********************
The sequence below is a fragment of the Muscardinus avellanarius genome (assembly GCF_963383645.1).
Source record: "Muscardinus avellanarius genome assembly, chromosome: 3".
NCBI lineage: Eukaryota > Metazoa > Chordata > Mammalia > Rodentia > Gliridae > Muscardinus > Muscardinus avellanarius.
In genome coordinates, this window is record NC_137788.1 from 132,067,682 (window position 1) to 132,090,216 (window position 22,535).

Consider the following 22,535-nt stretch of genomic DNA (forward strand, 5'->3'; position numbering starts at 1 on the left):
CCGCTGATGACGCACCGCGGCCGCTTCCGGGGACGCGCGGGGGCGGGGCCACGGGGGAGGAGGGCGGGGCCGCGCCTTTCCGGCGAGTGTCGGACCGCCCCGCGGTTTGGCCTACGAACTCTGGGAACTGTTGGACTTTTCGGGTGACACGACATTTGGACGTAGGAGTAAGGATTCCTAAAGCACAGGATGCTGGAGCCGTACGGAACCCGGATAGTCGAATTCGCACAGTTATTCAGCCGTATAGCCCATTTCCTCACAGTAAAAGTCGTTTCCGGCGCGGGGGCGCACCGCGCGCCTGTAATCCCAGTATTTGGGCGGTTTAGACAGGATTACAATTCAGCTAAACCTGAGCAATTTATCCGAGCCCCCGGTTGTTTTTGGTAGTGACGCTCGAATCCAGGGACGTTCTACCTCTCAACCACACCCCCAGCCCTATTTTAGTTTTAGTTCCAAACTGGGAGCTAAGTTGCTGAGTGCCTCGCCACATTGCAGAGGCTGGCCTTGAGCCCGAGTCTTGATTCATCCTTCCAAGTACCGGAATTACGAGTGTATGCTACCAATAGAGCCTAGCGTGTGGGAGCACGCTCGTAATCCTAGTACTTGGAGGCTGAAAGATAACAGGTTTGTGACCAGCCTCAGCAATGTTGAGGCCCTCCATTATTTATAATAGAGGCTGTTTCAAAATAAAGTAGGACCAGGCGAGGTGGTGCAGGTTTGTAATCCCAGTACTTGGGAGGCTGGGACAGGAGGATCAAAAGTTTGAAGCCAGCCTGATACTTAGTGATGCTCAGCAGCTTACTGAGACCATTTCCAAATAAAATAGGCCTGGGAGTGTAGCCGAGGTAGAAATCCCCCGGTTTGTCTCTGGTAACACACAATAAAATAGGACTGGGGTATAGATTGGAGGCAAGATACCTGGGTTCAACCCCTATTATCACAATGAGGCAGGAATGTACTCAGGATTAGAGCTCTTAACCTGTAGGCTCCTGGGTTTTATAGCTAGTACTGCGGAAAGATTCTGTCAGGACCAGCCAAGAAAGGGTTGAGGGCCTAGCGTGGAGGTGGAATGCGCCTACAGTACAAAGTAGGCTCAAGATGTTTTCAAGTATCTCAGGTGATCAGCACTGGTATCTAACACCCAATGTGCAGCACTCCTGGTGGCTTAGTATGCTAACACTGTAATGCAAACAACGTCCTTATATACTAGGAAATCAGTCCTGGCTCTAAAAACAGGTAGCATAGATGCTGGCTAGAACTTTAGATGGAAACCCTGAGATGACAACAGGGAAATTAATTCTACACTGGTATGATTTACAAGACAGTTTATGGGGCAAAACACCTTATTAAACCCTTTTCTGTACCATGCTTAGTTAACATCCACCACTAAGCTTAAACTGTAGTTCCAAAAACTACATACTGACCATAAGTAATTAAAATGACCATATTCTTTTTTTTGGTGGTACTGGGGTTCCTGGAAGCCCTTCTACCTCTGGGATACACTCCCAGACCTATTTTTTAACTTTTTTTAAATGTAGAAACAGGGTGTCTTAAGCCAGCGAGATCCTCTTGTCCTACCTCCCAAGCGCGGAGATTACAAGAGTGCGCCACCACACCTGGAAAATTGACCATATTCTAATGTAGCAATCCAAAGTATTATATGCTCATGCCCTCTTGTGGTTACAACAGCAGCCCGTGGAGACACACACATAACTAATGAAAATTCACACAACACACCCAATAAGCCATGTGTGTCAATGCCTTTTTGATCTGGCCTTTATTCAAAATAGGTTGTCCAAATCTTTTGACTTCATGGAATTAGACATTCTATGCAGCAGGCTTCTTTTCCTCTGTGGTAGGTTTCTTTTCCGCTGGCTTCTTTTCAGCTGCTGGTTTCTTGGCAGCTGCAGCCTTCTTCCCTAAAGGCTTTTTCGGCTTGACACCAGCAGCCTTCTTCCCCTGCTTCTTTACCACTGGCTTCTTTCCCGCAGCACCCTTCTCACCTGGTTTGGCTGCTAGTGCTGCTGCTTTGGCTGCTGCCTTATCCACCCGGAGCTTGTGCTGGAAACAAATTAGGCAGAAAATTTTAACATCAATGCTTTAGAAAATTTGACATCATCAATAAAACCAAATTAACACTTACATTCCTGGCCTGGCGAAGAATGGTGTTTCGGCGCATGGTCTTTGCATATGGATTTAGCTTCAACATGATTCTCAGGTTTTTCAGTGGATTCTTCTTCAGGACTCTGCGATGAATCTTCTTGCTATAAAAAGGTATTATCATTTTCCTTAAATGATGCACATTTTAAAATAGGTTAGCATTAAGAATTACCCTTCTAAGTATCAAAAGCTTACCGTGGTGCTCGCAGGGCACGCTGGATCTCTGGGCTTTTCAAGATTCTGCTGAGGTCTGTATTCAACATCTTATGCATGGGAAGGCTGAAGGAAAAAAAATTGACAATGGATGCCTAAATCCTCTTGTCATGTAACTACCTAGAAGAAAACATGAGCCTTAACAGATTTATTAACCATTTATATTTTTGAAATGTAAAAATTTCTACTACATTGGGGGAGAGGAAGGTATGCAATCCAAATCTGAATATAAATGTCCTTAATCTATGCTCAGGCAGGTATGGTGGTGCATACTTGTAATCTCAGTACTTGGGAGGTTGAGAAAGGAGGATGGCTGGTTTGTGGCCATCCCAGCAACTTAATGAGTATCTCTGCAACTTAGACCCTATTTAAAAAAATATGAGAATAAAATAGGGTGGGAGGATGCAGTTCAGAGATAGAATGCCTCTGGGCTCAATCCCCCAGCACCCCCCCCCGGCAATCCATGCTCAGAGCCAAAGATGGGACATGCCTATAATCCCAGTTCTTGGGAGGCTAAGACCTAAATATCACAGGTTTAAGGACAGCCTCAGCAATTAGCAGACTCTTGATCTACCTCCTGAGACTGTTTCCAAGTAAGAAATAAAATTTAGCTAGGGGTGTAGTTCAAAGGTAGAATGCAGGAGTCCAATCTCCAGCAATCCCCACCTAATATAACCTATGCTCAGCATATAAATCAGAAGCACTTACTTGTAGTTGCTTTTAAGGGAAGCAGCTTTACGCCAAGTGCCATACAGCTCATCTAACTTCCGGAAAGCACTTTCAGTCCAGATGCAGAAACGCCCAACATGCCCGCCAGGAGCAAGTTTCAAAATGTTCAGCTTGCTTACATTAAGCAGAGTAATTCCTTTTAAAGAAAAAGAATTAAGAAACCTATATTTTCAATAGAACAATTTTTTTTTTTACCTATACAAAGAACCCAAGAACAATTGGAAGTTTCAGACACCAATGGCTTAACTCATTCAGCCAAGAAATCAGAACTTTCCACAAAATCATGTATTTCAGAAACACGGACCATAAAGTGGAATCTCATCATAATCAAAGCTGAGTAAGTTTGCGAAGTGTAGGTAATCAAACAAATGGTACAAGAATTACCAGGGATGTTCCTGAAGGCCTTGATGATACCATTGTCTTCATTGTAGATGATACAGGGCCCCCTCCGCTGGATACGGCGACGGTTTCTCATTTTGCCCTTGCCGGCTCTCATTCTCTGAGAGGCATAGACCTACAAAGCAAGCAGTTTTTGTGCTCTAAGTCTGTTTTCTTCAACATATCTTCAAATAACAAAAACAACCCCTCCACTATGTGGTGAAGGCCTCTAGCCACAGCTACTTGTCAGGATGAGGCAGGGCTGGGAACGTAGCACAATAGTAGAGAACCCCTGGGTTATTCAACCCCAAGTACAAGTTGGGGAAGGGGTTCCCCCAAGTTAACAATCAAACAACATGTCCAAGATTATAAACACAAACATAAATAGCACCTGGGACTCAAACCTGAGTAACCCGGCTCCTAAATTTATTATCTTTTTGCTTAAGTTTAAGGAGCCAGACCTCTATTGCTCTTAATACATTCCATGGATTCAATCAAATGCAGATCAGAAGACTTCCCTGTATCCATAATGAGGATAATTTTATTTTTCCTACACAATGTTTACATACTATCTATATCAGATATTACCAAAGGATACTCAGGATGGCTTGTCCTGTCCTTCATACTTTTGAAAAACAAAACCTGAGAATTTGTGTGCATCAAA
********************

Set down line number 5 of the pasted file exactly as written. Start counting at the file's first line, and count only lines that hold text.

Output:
Consider the following 22,535-nt stretch of genomic DNA (forward strand, 5'->3'; position numbering starts at 1 on the left):